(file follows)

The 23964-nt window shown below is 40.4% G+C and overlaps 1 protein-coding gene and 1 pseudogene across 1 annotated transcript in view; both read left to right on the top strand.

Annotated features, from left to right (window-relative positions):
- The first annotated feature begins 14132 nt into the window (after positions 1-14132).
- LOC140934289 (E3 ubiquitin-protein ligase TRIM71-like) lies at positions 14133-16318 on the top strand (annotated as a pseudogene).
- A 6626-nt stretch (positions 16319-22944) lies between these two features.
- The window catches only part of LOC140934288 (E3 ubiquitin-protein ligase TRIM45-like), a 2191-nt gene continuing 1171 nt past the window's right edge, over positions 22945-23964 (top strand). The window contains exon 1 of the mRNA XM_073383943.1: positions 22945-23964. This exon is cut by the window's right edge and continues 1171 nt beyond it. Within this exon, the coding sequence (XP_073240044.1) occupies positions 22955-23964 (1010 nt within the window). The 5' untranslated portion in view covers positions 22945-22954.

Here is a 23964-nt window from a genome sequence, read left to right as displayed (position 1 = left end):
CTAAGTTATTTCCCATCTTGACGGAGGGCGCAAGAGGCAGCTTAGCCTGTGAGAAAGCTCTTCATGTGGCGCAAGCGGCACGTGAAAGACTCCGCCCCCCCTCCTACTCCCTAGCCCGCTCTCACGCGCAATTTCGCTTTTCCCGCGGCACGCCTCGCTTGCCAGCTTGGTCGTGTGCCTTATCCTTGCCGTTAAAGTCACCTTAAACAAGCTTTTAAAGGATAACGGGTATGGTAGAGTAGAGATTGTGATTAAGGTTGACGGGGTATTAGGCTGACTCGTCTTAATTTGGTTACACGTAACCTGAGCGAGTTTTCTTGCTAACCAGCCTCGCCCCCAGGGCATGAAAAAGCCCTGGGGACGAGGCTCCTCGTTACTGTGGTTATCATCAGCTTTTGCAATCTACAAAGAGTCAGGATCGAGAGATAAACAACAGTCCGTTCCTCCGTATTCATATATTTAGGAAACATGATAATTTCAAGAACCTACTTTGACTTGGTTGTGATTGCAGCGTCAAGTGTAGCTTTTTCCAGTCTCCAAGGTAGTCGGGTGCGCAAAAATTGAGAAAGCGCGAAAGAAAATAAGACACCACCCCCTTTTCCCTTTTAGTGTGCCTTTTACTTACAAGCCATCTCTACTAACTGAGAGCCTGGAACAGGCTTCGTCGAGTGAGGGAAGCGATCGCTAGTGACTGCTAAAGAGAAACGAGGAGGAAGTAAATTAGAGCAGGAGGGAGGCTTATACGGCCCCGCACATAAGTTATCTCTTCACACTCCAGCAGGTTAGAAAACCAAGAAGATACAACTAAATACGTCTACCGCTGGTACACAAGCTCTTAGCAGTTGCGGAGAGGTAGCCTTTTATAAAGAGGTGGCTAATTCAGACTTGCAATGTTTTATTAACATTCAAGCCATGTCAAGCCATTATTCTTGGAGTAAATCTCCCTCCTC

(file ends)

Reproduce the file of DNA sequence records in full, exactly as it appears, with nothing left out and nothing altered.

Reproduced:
The 23964-nt window shown below is 40.4% G+C and overlaps 1 protein-coding gene and 1 pseudogene across 1 annotated transcript in view; both read left to right on the top strand.

Annotated features, from left to right (window-relative positions):
- The first annotated feature begins 14132 nt into the window (after positions 1-14132).
- LOC140934289 (E3 ubiquitin-protein ligase TRIM71-like) lies at positions 14133-16318 on the top strand (annotated as a pseudogene).
- A 6626-nt stretch (positions 16319-22944) lies between these two features.
- The window catches only part of LOC140934288 (E3 ubiquitin-protein ligase TRIM45-like), a 2191-nt gene continuing 1171 nt past the window's right edge, over positions 22945-23964 (top strand). The window contains exon 1 of the mRNA XM_073383943.1: positions 22945-23964. This exon is cut by the window's right edge and continues 1171 nt beyond it. Within this exon, the coding sequence (XP_073240044.1) occupies positions 22955-23964 (1010 nt within the window). The 5' untranslated portion in view covers positions 22945-22954.

Here is a 23964-nt window from a genome sequence, read left to right as displayed (position 1 = left end):
CTAAGTTATTTCCCATCTTGACGGAGGGCGCAAGAGGCAGCTTAGCCTGTGAGAAAGCTCTTCATGTGGCGCAAGCGGCACGTGAAAGACTCCGCCCCCCCTCCTACTCCCTAGCCCGCTCTCACGCGCAATTTCGCTTTTCCCGCGGCACGCCTCGCTTGCCAGCTTGGTCGTGTGCCTTATCCTTGCCGTTAAAGTCACCTTAAACAAGCTTTTAAAGGATAACGGGTATGGTAGAGTAGAGATTGTGATTAAGGTTGACGGGGTATTAGGCTGACTCGTCTTAATTTGGTTACACGTAACCTGAGCGAGTTTTCTTGCTAACCAGCCTCGCCCCCAGGGCATGAAAAAGCCCTGGGGACGAGGCTCCTCGTTACTGTGGTTATCATCAGCTTTTGCAATCTACAAAGAGTCAGGATCGAGAGATAAACAACAGTCCGTTCCTCCGTATTCATATATTTAGGAAACATGATAATTTCAAGAACCTACTTTGACTTGGTTGTGATTGCAGCGTCAAGTGTAGCTTTTTCCAGTCTCCAAGGTAGTCGGGTGCGCAAAAATTGAGAAAGCGCGAAAGAAAATAAGACACCACCCCCTTTTCCCTTTTAGTGTGCCTTTTACTTACAAGCCATCTCTACTAACTGAGAGCCTGGAACAGGCTTCGTCGAGTGAGGGAAGCGATCGCTAGTGACTGCTAAAGAGAAACGAGGAGGAAGTAAATTAGAGCAGGAGGGAGGCTTATACGGCCCCGCACATAAGTTATCTCTTCACACTCCAGCAGGTTAGAAAACCAAGAAGATACAACTAAATACGTCTACCGCTGGTACACAAGCTCTTAGCAGTTGCGGAGAGGTAGCCTTTTATAAAGAGGTGGCTAATTCAGACTTGCAATGTTTTATTAACATTCAAGCCATGTCAAGCCATTATTCTTGGAGTAAATCTCCCTCCTC